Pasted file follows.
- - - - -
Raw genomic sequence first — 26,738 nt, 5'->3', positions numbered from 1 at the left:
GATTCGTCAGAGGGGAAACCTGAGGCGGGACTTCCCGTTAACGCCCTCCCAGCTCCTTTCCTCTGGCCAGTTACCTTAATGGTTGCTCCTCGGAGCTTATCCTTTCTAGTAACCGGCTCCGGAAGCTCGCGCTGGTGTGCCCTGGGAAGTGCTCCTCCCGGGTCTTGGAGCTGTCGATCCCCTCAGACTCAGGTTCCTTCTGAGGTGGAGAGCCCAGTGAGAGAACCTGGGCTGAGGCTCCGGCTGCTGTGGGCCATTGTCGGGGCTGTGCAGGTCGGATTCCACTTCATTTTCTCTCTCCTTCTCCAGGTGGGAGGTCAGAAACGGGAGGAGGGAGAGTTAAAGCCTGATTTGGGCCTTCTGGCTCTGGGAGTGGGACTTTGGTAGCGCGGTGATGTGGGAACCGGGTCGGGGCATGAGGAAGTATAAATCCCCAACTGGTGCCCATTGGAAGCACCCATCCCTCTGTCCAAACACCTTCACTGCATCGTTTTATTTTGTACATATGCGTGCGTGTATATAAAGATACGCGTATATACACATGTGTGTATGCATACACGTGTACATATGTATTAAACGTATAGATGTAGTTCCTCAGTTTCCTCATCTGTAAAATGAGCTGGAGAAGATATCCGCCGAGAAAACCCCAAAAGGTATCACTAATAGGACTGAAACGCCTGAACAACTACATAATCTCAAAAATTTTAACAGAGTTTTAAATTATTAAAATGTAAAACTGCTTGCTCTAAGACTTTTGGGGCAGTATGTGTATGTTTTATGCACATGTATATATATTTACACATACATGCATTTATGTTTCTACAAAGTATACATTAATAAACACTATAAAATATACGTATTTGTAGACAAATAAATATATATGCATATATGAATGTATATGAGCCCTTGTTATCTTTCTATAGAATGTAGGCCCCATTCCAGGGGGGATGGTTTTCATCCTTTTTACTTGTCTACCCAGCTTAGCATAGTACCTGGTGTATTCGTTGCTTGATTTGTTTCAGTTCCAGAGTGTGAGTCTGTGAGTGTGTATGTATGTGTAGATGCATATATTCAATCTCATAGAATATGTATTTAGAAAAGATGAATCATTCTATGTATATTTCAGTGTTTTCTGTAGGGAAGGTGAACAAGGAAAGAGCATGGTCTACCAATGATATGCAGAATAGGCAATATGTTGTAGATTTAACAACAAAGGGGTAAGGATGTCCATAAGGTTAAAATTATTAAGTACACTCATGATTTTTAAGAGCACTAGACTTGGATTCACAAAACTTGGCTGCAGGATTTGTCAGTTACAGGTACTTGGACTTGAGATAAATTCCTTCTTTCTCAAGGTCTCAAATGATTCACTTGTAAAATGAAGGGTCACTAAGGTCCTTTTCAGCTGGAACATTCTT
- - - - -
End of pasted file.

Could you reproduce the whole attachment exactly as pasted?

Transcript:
Raw genomic sequence first — 26,738 nt, 5'->3', positions numbered from 1 at the left:
GATTCGTCAGAGGGGAAACCTGAGGCGGGACTTCCCGTTAACGCCCTCCCAGCTCCTTTCCTCTGGCCAGTTACCTTAATGGTTGCTCCTCGGAGCTTATCCTTTCTAGTAACCGGCTCCGGAAGCTCGCGCTGGTGTGCCCTGGGAAGTGCTCCTCCCGGGTCTTGGAGCTGTCGATCCCCTCAGACTCAGGTTCCTTCTGAGGTGGAGAGCCCAGTGAGAGAACCTGGGCTGAGGCTCCGGCTGCTGTGGGCCATTGTCGGGGCTGTGCAGGTCGGATTCCACTTCATTTTCTCTCTCCTTCTCCAGGTGGGAGGTCAGAAACGGGAGGAGGGAGAGTTAAAGCCTGATTTGGGCCTTCTGGCTCTGGGAGTGGGACTTTGGTAGCGCGGTGATGTGGGAACCGGGTCGGGGCATGAGGAAGTATAAATCCCCAACTGGTGCCCATTGGAAGCACCCATCCCTCTGTCCAAACACCTTCACTGCATCGTTTTATTTTGTACATATGCGTGCGTGTATATAAAGATACGCGTATATACACATGTGTGTATGCATACACGTGTACATATGTATTAAACGTATAGATGTAGTTCCTCAGTTTCCTCATCTGTAAAATGAGCTGGAGAAGATATCCGCCGAGAAAACCCCAAAAGGTATCACTAATAGGACTGAAACGCCTGAACAACTACATAATCTCAAAAATTTTAACAGAGTTTTAAATTATTAAAATGTAAAACTGCTTGCTCTAAGACTTTTGGGGCAGTATGTGTATGTTTTATGCACATGTATATATATTTACACATACATGCATTTATGTTTCTACAAAGTATACATTAATAAACACTATAAAATATACGTATTTGTAGACAAATAAATATATATGCATATATGAATGTATATGAGCCCTTGTTATCTTTCTATAGAATGTAGGCCCCATTCCAGGGGGGATGGTTTTCATCCTTTTTACTTGTCTACCCAGCTTAGCATAGTACCTGGTGTATTCGTTGCTTGATTTGTTTCAGTTCCAGAGTGTGAGTCTGTGAGTGTGTATGTATGTGTAGATGCATATATTCAATCTCATAGAATATGTATTTAGAAAAGATGAATCATTCTATGTATATTTCAGTGTTTTCTGTAGGGAAGGTGAACAAGGAAAGAGCATGGTCTACCAATGATATGCAGAATAGGCAATATGTTGTAGATTTAACAACAAAGGGGTAAGGATGTCCATAAGGTTAAAATTATTAAGTACACTCATGATTTTTAAGAGCACTAGACTTGGATTCACAAAACTTGGCTGCAGGATTTGTCAGTTACAGGTACTTGGACTTGAGATAAATTCCTTCTTTCTCAAGGTCTCAAATGATTCACTTGTAAAATGAAGGGTCACTAAGGTCCTTTTCAGCTGGAACATTCTT